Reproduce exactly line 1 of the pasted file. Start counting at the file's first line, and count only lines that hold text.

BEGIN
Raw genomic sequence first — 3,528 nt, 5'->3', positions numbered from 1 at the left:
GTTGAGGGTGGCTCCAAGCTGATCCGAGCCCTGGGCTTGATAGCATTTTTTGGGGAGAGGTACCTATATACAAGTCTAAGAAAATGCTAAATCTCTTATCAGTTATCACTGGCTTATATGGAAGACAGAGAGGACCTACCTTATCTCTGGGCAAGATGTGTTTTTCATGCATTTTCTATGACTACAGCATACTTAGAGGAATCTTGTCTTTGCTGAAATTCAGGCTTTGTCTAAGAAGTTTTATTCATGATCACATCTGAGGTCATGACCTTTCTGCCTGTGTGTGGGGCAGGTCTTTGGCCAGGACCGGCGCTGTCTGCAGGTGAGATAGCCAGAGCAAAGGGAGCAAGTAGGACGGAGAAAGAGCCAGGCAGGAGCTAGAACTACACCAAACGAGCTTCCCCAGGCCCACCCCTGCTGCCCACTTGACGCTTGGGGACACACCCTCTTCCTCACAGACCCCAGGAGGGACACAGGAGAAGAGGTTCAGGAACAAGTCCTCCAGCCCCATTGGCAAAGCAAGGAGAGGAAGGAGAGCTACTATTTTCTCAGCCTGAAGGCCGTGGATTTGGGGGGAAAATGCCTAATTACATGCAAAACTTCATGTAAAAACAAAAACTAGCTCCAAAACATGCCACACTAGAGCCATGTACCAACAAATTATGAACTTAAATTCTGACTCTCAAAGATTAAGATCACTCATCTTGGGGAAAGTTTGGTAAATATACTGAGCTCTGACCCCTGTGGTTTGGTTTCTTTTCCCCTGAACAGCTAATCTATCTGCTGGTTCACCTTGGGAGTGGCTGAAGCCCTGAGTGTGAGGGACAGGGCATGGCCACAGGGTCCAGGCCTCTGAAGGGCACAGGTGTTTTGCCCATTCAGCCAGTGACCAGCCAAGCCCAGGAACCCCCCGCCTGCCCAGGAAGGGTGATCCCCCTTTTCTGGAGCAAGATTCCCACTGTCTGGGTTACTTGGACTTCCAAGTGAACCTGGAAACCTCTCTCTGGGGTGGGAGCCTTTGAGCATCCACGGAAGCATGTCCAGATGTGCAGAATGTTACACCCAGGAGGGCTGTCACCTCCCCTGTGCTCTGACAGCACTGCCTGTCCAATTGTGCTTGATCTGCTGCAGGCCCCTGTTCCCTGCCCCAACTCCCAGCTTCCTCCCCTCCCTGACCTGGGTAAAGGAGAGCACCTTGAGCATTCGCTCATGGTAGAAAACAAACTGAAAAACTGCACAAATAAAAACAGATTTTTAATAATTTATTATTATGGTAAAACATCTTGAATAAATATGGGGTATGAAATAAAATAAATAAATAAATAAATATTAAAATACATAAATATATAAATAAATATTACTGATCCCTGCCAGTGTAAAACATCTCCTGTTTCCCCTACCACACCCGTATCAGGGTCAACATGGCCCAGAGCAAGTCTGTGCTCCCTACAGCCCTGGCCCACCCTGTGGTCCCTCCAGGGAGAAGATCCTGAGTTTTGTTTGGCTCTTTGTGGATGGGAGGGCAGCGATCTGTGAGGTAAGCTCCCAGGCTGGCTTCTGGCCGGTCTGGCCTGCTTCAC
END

Raw genomic sequence first — 3,528 nt, 5'->3', positions numbered from 1 at the left: